Friends and family ask us, “How do you do it? How do you manage to leave for a year?” Others say, “You are crazy; I would never do that!” These people usually think of the dictionary definition of a vagabond as “…a person who wanders from place to place without a home or job.” I prefer Ralph Potts’ definition in his book Vagabonding:
‘Vagabonding’ is about taking time off from your normal life — from six weeks, to four months, to two years — to discover and experience the world on your own terms.
In this season of Thanksgiving, I reflect on what Seth Godin said last year:
A modern Thanksgiving would celebrate two things: The people in our lives who give us the support and love we need to make a difference, and… the opportunity to build something bigger than ourselves, something worth contributing. The ability to make connections, to lend a hand, to invent and create.
When we departed to realize George’s dream of travel in SE Asia, I wrote every month to my friends and former students, wondering at the time if anyone would read our words. Would I make a difference if I wrote at all? I remembered Ralph Waldo Emerson’s thoughts:
Do not go where the path may lead, go instead where there is no path and leave a trail.
Leaving both our homes and our careers can free us to think about our path and what we want to do with our lives. If you are considering a long vacation or a career break you might ask, “From where am I leaving and how might I find a purpose? What will the trip be like? What will happen in this new unknown world?”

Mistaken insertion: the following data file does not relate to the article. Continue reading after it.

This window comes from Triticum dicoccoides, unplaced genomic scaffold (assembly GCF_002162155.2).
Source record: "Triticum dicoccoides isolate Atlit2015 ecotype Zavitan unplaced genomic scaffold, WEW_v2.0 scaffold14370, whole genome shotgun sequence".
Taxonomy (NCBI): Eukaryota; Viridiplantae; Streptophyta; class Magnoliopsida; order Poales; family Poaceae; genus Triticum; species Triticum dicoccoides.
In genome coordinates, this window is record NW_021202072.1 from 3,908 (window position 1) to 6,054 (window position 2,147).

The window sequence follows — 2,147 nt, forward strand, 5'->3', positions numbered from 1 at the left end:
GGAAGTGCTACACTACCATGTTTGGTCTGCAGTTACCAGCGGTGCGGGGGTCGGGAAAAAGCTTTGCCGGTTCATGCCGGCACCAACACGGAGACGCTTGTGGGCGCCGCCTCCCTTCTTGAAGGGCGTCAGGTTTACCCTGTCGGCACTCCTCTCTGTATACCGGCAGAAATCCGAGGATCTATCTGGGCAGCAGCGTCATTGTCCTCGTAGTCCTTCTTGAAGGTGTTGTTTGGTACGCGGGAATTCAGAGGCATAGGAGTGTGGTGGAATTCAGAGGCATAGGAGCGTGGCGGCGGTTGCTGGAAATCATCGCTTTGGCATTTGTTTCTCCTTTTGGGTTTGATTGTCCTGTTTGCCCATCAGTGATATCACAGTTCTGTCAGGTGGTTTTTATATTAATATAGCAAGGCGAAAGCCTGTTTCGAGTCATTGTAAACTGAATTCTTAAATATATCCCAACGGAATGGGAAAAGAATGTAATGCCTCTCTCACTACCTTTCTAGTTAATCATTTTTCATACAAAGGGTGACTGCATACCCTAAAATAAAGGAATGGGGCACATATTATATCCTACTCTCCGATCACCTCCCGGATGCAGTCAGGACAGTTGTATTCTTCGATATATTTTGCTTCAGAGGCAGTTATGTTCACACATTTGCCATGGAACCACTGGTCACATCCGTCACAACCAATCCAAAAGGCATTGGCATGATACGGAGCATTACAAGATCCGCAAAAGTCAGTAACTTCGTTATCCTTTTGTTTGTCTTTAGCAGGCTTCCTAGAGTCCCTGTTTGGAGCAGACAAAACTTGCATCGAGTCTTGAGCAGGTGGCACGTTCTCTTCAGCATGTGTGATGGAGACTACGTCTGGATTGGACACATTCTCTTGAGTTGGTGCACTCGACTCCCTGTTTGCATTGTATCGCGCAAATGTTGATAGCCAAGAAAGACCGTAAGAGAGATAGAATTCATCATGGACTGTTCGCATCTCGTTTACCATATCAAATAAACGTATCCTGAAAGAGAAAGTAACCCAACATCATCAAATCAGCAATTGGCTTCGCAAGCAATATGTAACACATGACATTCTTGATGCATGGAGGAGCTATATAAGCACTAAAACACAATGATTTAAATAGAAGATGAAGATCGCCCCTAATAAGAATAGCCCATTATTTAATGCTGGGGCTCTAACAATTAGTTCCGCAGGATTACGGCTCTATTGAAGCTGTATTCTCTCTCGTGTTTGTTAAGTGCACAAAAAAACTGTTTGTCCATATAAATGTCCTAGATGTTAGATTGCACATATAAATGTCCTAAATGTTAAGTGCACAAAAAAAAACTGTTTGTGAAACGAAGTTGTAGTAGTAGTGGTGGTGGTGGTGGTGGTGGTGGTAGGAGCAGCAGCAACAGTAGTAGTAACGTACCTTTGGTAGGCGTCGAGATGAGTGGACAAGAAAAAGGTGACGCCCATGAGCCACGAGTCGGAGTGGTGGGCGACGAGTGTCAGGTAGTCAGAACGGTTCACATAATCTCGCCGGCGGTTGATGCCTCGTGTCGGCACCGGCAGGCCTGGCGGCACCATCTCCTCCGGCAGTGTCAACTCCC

A Sabbatical may allow us to step back so we might give more to our lives in the future. An academic study, Sabbatical Leave: Who Gains and How Much? conducted by researchers from the US, Israel and New Zealand, researches this question. The study concludes: “Sabbatical leave promotes well-being…the present study confirmed the beneficial effect of a respite on positive well-being.”
Maybe we cannot all take a year-long sabbatical but at least we may find a sabbatical second or moment to acknowledge our dreams and pull our lives more into focus, and become closer to making our dreams come true. Support someone else’s idea for a Gap Year, Mini-retirement, Big Trip or Sabbatical—between stages of life, after college, or after the home nest empties.
Last year passed without a National Meet Plan Go event in Los Angeles. I discovered that no one had volunteered to host the occasion. So this year, we facilitated the day, and drew an incredible panel with a sold-out crowd of over a hundred attendees. I wasn’t sure how to bring the event to fruition, but as with all such tasks, the journey began with a first step.
This Thanksgiving season I am grateful for a support team that allows me to ship early and helps to make my dreams come true. For many of us who have left “the rat race” with a sabbatical or career break, we realize that the journey is for the sake of the adventure and that we can be transformed by our travels. I hope that you will put one foot in front of the other and proceed firmly in your life to make your dreams come true. Find a tribe that understands our world, takes care of our planet and also supports its members.
I hope that this during this Thanksgiving and holiday season, you can carve time out of your schedule and not be permanently tied to your Blackberry, carpool, office or deadlines, to focus on realizing your dreams, whether they involve travel or something that only you can imagine.
For a moment, a year, or a lifetime.
Author’s Note: This post was first published on Squidoo Thanksgiving Magazine on Nov 18, 2011. I thought you would enjoy it for Thanksgiving! I hope your Thanksgiving is filled with warmth and family. George and I have been in Thailand for the past month and fly to Kolkata, India on November 23rd. Namaste! Lisa